Concerning the Suspension of Communion on the Tongue: A Further Response to the Bishop

I made public my letter to the Vicar General of my diocese regarding the temporary suspension of Holy Communion on the Tongue. I am thankful to have received a reply. I will leave off what was said to me, as it was addressed solely to me. However, given that my response is more general in nature, I publish it below:


Dear *******,

Thank you for your reply. 

Two points jump out at me. First regards how much power a bishop actually has in his diocese, and how he is bound to Tradition. Let's just say that we live in a time where Catholics think a reference to "synodality" can change teaching on marriage and the natural order, a footnote in an encyclical can change the gravity of adultery, or that an edit in the Catechism can change what is clearly laid forth in the Bible and Tradition on the morality of the death penalty. This first point I will leave off, because it would take far too much time and effort to delve into. For both of us.

But the second point is this: you never did address whether or not Communion on the tongue has been a health issue in our diocese. I think we both know the answer to that. Safety perhaps is a relative idea. I teach. For the last 8 months I've been stuck in a small room with 20 other people. We all know there are germs everywhere, and that the kids have been seeing multiple people from around the province. Yet I go to work regardless. As a father I need to earn a living to support my wife and 4 children. It's just what dads do. I don't think twice about it. What of our spiritual fathers? I can tell you right now, what I do daily is far riskier than asking a priest to carefully put the Host on my 9-year-old's tongue. In fact, working forty hours a week at a daycare, restaurant, store, manufacturing plant, police station, hospital, dental office (and so forth) are all far riskier than what I have described about a priest giving Holy Communion on the tongue. Why are the priests exempt from any danger, and a most limited danger at that? Most especially since they are to bring us something far greater than a double double, new shoes, or packaged bacon - the very Body and Blood of Our Lord. I wish that Bishop Albert would understand that his sheep have lives to live, risks and all, and that his temporary decision is rather tone-deaf to what already goes on daily. I will only add that the bishop an hour and a half south of Bishop Albert came out with a clear, strong, and, yes, safe letter which is common sense and prudential in regards to Communion on the tongue. My family will travel to his diocese in the meantime to receive. And, it goes without saying, our collection offerings will travel with us.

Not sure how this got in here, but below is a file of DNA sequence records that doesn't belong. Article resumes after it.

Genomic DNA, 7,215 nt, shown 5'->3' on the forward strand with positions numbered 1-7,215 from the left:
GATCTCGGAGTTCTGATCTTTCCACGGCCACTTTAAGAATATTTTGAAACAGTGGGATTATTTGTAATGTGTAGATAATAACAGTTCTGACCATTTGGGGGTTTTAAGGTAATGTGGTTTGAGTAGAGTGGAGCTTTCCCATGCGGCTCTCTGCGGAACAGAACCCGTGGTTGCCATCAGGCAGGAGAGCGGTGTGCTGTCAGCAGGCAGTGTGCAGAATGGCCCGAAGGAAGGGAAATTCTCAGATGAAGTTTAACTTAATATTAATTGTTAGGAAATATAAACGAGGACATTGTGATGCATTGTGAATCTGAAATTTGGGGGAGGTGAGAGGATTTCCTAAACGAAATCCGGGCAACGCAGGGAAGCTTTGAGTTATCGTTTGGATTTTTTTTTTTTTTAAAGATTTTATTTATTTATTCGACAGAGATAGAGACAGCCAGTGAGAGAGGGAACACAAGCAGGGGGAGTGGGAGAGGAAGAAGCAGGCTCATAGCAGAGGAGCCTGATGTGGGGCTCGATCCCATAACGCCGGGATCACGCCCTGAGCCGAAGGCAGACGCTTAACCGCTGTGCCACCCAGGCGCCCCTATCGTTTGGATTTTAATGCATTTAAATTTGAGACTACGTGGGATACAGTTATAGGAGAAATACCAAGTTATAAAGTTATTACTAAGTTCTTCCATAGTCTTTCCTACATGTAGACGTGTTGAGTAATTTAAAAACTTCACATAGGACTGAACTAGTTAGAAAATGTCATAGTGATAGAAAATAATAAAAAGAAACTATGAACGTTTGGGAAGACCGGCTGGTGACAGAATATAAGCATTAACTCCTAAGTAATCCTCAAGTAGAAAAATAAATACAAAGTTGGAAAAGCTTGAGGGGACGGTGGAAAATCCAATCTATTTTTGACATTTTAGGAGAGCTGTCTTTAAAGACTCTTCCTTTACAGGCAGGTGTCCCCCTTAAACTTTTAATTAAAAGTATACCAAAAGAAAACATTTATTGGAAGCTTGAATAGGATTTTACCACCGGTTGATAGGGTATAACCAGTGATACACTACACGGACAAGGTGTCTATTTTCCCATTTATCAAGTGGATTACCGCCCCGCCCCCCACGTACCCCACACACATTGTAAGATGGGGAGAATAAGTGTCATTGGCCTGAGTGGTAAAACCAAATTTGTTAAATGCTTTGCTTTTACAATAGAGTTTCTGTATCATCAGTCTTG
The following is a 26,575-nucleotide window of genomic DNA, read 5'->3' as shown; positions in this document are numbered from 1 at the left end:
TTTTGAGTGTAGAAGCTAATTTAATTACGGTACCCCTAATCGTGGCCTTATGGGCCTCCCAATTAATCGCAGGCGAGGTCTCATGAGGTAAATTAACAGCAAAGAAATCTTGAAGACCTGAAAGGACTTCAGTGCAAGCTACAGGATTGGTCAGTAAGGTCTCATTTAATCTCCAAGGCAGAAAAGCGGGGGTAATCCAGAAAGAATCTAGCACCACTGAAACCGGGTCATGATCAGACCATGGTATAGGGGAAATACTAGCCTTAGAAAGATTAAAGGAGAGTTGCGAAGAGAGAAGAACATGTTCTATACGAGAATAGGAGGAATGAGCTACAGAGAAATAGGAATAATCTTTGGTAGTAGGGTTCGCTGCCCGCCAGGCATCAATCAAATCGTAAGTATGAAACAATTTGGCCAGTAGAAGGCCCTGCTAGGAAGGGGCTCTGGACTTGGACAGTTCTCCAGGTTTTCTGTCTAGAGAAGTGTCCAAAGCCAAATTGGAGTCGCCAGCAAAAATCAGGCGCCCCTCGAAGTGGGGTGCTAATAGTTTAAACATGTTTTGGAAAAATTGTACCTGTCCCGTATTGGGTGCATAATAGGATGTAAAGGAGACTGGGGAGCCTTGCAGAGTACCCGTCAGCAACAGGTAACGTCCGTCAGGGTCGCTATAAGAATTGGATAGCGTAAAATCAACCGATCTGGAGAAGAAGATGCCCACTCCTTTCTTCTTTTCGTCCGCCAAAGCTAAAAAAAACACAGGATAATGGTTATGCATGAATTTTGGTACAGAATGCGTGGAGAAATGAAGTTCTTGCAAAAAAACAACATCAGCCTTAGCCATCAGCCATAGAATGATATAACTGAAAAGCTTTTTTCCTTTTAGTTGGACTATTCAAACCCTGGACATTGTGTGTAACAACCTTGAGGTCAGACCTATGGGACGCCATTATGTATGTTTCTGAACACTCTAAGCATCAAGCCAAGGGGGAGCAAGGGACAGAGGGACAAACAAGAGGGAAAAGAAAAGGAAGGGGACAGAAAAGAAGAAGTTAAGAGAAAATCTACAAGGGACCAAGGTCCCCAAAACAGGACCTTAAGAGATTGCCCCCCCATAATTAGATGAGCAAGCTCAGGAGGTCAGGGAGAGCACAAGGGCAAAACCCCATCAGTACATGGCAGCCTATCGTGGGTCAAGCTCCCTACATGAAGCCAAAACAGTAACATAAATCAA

Alas, I have spoken enough. I do thank you for taking the time to reply. And may our clear disagreements not remove the bond of charity between us that comes only through Our Lord Jesus Christ, "For there is no other name under heaven given to men, whereby we must be saved" (Acts 4:12).

In Jesus and Mary,

Dan Millette 

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